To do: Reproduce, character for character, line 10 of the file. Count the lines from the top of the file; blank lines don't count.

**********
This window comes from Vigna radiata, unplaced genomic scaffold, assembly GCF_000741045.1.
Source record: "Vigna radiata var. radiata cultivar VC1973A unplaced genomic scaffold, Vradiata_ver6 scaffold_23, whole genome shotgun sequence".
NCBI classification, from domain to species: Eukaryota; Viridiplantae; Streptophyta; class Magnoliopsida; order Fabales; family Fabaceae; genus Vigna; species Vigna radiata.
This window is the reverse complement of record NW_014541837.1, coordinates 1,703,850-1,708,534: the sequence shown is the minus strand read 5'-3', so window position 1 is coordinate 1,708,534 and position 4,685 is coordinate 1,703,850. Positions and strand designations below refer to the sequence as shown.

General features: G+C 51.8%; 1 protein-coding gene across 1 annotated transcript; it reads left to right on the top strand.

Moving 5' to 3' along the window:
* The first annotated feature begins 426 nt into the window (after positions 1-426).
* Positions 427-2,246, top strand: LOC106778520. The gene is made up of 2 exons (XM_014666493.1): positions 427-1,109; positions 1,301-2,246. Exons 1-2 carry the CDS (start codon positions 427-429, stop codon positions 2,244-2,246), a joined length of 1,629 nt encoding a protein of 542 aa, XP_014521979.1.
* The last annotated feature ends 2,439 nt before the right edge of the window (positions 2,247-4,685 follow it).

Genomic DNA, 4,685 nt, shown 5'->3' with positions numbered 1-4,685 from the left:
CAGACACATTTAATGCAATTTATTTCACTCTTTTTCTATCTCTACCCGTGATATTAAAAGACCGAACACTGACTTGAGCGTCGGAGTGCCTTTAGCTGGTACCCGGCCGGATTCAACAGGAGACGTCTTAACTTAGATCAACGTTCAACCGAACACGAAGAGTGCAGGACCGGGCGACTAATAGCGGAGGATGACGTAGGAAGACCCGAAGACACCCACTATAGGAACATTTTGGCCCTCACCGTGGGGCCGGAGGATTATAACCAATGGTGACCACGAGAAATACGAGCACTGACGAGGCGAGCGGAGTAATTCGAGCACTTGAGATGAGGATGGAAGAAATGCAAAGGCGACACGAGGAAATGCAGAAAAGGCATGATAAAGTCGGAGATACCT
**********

Genomic DNA, 4,685 nt, shown 5'->3' with positions numbered 1-4,685 from the left: